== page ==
BB: So I will fashion a broadsword, then I get this little jewel to stick in my Inventory screen when I do slay it. ‘Sweet jewel, bro.’

A: Haha. I’ve been thinking a lot about this idea lately, and I think it’s the root of a lot of frustrations for writers and artists, in general: Creating art is such a subjective thing that there’s no one’s ever going to be able to say “This is a definitively good story.” Or “This is how you write a good story” cause different people like different things. It’s not like business or sports or video games where you meet certain requirements and with a little bit of luck you are successful. It’s just this shapeless blob that you keep trying to throw things at hoping they stick. What do you think about that?

BB: Right, I think ultimately continuing to throw things at things is the key, and if pretending you are fighting wizards while doing so helps you do that, that’s cool. I think if you start to take that whole side of the process too seriously it will eat you alive and make you question yourself to death, and really it’s all just tiny items in the first place. The point is to keep moving and having fun and making shit that you feel is getting somewhere as a creation, and some things fail and some work and that’s all good process.

Hopefully you get to a point where you make something that you feel proud of and that you remember in a way that feels warmish if even ultimately whatever. Like the way I think about my time spent playing Might and Magic 2.

Because I think no matter what sticks on the outside, wherever you publish it, it’s all going to feel like shit if you haven’t spent that kind of time inside it where it feels like a place you were, rather than this weird object. But then sometimes it’s fun to just have some weird little objects you fuck with too. It comes together weirdly.

A: I think I know what you mean, like it would truly be wasted time if you beat a piece of writing out (that) you didn’t give a shit about or it wasn’t a part of you, but it fit perfect with this mag or that mag. More quality time would have been (spent) with something that’s more of a reflection of who you are as a person.

BB: Right, or that messes you up or makes you feel excited in some way at least. As a publisher it’s probably pretty easy to tell when someone is just dialing it in I think, yeah?

A: Oh hell yes. And 90% of the people are dialing it in. Or they just don’t know how to get in touch with that core of themselves yet. They’re still working through shit.

BB: Right, they might not even realize they are dialing it in.

A: Which is not a big deal, you have to start somewhere. But I really wish people would have some sort of idea of what’s publishable and what’s not. Exercise a little filtering, you know?

BB: Right, the rush to publish is definitely not the best. I mean, I understand it, I was hungry the instant I started writing too. But the more you throw away, the better you get, and the better it is when you start to put shit out there.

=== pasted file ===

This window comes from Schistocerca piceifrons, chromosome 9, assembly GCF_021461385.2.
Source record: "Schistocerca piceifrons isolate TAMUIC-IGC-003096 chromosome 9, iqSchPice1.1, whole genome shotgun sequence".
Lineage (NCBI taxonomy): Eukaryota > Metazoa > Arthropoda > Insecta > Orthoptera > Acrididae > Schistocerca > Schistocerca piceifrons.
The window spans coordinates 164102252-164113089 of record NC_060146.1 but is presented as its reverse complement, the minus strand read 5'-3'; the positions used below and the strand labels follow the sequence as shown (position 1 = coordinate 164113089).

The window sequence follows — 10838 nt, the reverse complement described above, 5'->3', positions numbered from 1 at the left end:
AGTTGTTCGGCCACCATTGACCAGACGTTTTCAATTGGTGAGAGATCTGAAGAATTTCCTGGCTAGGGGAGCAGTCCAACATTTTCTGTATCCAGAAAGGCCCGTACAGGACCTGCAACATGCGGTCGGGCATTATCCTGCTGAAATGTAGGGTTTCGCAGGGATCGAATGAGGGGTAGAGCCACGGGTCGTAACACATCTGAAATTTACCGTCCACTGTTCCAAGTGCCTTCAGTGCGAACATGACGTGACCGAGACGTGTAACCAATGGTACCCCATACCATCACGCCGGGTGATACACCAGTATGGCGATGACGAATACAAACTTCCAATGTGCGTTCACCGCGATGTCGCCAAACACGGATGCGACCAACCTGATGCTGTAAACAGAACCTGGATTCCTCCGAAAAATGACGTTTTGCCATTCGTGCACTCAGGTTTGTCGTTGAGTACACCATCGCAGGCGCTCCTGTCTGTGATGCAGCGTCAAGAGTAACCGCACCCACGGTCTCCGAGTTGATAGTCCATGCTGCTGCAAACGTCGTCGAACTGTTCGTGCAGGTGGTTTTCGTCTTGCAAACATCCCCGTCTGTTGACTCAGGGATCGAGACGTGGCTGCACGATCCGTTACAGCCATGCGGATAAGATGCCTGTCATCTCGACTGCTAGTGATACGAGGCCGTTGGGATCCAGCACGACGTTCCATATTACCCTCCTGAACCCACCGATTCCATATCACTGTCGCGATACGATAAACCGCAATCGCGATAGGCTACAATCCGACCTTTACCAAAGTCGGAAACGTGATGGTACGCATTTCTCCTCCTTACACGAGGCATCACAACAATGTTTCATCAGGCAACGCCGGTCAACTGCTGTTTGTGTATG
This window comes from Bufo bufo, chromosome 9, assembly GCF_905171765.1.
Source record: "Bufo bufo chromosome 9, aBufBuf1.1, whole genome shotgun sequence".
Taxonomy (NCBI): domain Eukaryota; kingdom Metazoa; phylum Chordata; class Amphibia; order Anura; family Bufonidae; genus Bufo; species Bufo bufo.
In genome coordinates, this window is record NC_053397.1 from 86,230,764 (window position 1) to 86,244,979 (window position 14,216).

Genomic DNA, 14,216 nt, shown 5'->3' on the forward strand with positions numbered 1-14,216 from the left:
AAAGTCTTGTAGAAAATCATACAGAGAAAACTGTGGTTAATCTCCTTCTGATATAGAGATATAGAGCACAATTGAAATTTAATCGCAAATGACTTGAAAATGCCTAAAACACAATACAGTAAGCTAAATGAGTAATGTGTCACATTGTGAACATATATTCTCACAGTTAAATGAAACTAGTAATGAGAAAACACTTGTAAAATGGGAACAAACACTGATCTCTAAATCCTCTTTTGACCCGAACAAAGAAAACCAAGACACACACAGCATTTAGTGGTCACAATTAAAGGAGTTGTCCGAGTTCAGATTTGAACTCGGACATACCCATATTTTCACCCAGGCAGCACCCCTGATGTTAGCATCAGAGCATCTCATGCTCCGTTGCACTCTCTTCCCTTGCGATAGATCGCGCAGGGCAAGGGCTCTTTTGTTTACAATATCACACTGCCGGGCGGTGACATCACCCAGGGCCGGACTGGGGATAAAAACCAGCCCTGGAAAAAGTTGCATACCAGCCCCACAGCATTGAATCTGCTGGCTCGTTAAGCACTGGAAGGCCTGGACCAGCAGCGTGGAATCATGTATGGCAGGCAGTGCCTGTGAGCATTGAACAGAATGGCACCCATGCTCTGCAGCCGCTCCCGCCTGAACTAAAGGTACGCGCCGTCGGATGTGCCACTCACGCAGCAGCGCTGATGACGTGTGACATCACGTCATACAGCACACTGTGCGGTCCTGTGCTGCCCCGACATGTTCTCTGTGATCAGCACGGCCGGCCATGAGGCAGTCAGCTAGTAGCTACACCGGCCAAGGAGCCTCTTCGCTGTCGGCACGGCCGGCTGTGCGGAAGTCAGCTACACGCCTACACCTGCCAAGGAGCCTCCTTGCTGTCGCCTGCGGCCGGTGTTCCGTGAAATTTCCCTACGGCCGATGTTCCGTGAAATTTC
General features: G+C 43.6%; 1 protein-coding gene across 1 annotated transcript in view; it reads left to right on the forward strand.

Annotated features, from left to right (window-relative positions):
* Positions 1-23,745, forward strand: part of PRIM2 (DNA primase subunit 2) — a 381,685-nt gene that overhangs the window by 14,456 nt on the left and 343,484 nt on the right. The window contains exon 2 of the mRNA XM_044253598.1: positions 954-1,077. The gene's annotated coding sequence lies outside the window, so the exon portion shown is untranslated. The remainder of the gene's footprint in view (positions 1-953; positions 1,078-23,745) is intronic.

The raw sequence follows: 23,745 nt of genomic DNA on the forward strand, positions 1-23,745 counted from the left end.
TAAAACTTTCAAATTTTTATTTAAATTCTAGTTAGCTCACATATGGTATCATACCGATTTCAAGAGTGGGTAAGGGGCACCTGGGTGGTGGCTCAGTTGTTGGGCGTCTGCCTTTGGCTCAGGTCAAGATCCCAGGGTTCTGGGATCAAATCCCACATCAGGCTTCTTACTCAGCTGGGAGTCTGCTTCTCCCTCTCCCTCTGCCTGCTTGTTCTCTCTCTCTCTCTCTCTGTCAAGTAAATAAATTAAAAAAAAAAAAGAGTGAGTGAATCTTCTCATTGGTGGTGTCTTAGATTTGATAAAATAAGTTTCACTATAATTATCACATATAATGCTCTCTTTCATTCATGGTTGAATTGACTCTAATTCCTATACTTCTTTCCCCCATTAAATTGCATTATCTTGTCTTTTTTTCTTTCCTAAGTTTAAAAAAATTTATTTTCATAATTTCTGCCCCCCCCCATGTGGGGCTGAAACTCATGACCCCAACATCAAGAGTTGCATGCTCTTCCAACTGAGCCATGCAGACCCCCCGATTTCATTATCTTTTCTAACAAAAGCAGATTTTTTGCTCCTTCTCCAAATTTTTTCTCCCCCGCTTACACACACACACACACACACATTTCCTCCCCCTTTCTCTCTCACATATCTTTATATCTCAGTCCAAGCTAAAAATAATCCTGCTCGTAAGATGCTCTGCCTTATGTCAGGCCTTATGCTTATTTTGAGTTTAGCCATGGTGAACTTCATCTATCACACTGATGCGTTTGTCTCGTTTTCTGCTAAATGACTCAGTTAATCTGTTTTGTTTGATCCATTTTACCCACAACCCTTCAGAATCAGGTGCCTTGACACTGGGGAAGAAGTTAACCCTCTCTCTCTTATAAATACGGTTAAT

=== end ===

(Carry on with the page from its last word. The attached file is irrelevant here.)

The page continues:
A: Right, I mean, I can’t really relate to that impulse to submit to 1000 different places, maybe because I’ve been editing longer than I’ve been submitting so I know the other side of it. But I’m very aware that most of the stuff I write should never be read by anyone but me.

BB: I definitely had the itch early on, because anything I do I tend to do compulsively. But I was lucky in that I pretty much came out of the gate trying to write novels, and you can’t really half-assedly publish a novel, or it’s much harder to anyway. So my first 4 or 5 things I wrote were novels that all got ultimately canned, and I learned from them without anyone really seeing what I was doing besides the agent I lucked into early on, poor guy.

A: Haha, I think that’s the beauty of writing as opposed to, like, stand-up comedy, no one has to see you bomb if you don’t want them to. But, I really like the idea of finding a (publication) you like and making something specifically for them. I try to do that and I like when people do it for me.

BB: Totally. You have to know who you are sending to, especially when it comes to short things. And the more in tune to that you are, the better it works for both sides

A: Right, to me that’s much more productive. So I once played video games for 36 hours straight, what’s your longest go?

BB: Ha damn, what were you playing? I really have no idea what my longest would be. Probably not very long, though I would sometimes play whole seasons of Baseball Simulator 3000 for Nintendo, which would take a long time. I doubt anywhere near 36 hours though. I tend to get bored with most games and want to turn it off.

A: I’m the kind of gamer where I buy one game a year and I don’t stop playing until I beat everything. I think it was something stupid like Crash Bandicoot or Ratchet and Clank for PS2.

BB: Do you drink mountain dew or something or would you lose track of time?

A: It’s just like, “I have to do this thing and I’m not going to be okay until I do this thing.” Same thing with all addiction. I’ve really had to temper down the game playing in the last few years, I keep it cool with some Wii sports when friends come over. Do you think playing games is a waste of time?